This article was originally published in The Notebook. In August 2020, The Notebook became Chalkbeat Philadelphia.
Elementary schools across Philadelphia will soon see new books in their classrooms, thanks to a $750,000 donation from the Philadelphia Host Committee for the 2016 Democratic National Convention to the Fund for the School District of Philadelphia.
“This will have a long-lasting impact on improving literacy for our youngest students. It will specifically provide 80,000 new books for 150 kindergarten through 3rd-grade classrooms across Philadelphia,” said Superintendent William Hite.
The donation will support the Right Books Campaign, which was launched in November 2015 and works to improve literacy rates for Philadelphia students in kindergarten through 3rd grade. The initiative’s goal is to have all Philadelphia students reading at grade level by the time they begin 4th grade.
The campaign provides leveled libraries to individual classrooms, with specially curated books packaged by reading level and in accordance with various learning styles. Teachers who receive these books also complete literacy training for the grade level that they teach, and each school receives literacy specialists to work alongside students.
“We use our books every day in the classroom, and it would be something that the kids would be able to interact with, share, and read independently,” said Jamie Ott, a 3rd-grade teacher at James R. Ludlow Elementary School, where the announcement was made.
The Right Books Campaign set a $3.5 million fundraising goal in order to implement libraries in all kindergarten through 3rd-grade classrooms in Philadelphia by the end of the next school year. So far, 93 schools have benefited from the initiative, a number that represents 1,209 classrooms and nearly 300,000 books.
“Students cannot succeed in any aspect of school if they cannot read well. The Right Books Campaign is the way that we ensure our children have the resources necessary to accomplish this,” said Sheldon Bonovitz, chairman of the board of the Fund for the School District of Philadelphia.
“Thanks to the host committee, our fund has raised $2.8 million. We need just $700,000 to reach our goal of $3.5 million,” said Bonovitz.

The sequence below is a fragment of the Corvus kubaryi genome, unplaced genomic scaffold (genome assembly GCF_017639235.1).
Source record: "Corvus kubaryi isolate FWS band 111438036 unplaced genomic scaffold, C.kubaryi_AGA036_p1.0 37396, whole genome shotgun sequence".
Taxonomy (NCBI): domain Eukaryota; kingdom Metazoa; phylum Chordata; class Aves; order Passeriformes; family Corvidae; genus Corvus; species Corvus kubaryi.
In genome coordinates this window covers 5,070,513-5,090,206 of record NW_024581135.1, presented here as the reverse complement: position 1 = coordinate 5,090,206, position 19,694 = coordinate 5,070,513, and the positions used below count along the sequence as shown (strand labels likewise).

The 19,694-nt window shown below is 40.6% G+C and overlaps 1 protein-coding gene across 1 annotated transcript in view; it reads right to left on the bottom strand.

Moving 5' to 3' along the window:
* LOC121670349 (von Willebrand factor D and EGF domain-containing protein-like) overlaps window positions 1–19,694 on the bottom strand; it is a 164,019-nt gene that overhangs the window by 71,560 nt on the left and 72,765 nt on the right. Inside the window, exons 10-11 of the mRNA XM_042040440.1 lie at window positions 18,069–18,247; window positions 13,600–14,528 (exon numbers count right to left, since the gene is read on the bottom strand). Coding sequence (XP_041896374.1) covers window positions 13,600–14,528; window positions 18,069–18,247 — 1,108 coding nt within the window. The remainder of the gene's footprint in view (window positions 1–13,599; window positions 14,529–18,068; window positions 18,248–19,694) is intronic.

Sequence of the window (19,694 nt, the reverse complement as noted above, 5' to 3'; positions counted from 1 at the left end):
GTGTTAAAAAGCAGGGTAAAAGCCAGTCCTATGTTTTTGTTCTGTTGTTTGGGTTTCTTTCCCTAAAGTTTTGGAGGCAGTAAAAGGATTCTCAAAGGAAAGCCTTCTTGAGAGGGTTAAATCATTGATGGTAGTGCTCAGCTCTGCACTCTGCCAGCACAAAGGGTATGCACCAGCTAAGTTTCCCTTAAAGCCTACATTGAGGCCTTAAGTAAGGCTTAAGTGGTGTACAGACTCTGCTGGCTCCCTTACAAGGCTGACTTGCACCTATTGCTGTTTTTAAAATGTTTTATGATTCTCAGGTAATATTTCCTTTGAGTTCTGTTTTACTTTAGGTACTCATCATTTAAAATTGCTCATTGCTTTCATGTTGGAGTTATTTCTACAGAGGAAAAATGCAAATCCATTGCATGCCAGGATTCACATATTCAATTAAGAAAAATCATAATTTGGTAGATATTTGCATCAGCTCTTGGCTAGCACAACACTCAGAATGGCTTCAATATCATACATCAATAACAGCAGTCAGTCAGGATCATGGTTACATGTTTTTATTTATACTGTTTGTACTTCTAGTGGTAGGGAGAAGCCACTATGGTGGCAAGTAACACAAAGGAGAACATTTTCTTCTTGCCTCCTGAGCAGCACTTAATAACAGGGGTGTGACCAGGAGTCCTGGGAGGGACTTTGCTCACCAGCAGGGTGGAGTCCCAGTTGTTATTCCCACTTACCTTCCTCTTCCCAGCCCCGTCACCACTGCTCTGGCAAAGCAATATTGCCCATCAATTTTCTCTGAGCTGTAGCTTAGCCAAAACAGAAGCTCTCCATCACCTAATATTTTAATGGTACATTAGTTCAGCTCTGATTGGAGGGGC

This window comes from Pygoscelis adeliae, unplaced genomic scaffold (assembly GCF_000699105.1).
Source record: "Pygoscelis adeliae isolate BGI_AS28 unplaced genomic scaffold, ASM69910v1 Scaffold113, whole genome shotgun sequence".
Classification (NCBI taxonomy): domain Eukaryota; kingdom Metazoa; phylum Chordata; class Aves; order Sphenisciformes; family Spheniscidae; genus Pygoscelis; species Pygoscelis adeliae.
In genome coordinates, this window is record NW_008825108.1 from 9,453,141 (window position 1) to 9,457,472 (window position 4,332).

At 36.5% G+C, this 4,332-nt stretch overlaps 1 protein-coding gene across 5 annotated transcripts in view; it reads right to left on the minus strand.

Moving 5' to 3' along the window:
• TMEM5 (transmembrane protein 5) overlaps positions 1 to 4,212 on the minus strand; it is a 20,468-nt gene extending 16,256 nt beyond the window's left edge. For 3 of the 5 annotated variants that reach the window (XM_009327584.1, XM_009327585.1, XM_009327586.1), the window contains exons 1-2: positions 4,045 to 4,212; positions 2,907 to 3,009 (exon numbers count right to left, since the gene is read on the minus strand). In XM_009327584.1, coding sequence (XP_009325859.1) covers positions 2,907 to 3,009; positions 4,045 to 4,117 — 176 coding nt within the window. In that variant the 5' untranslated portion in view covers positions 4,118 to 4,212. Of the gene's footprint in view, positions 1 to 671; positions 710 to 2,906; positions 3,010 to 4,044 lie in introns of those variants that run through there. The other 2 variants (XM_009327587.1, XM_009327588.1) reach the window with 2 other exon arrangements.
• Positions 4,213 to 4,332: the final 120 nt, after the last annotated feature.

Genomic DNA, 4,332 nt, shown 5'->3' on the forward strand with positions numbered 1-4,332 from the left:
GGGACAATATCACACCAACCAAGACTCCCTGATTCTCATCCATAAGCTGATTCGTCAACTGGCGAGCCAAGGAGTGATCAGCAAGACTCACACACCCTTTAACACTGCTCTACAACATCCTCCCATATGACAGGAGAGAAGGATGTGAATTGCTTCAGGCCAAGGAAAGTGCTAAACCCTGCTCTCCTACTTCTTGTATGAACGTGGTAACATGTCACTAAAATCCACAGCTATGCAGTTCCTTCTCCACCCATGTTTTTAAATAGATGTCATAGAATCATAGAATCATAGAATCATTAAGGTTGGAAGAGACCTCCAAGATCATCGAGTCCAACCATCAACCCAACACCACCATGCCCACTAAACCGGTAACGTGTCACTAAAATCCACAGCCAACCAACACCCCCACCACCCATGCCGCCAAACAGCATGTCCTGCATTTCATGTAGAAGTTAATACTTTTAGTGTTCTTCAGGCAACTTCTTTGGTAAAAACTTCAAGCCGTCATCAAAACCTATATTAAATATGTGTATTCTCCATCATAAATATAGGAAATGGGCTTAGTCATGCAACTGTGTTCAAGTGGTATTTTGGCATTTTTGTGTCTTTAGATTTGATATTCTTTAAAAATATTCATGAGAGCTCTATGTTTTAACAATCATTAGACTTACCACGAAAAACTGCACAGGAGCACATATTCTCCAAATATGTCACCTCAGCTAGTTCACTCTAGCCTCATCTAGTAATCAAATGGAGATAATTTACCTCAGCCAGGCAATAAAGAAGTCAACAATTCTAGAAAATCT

The host committee raised $25 million, in addition to the $60 million required to run the convention, to benefit the city of Philadelphia through various initiatives. The surplus from these funds was used to make the donation to the Right Books Campaign.
“We hoped that we would leave something behind that would have lasting impact,” said Ed Rendell, former governor and chair of the host committee.
Ott’s 3rd-grade class was on hand at the announcement to accept the giant check on behalf of the host committee.
“We get to do independent reading, but sometimes we do it with partners,” said Makiyah Ray, who said she prefers chapter books.
Her desk partner, Carlos Perez, said they read “mostly fiction” during independent reading time.
Mayor Kenney pointed out the importance of providing students with quality resources. According to the Right Books Campaign, half of 8-year-olds in Philadelphia public schools do not read at grade level.
“While book donations are great, the books received may not be appropriate for helping students catch up to their peers and the basic reading-level requirements. With this donation, the School District will be able to provide materials that have been proven to help in this regard,” said Kenney.
The host committee has already donated more than 550 pieces of tech equipment, valued at more than $400,000, as well as office supplies to the District. This latest donation reflects the importance that Rendell placed on “engag[ing] the people of Philadelphia, including the children” in the convention’s impact on the city.
“If we can get our kids in pre-K and give them a quality educational experience, and then have this program take them from kindergarten through 3rd grade, I think we’ll see a day when almost all Philadelphia kids will be reading at grade level,” Rendell said.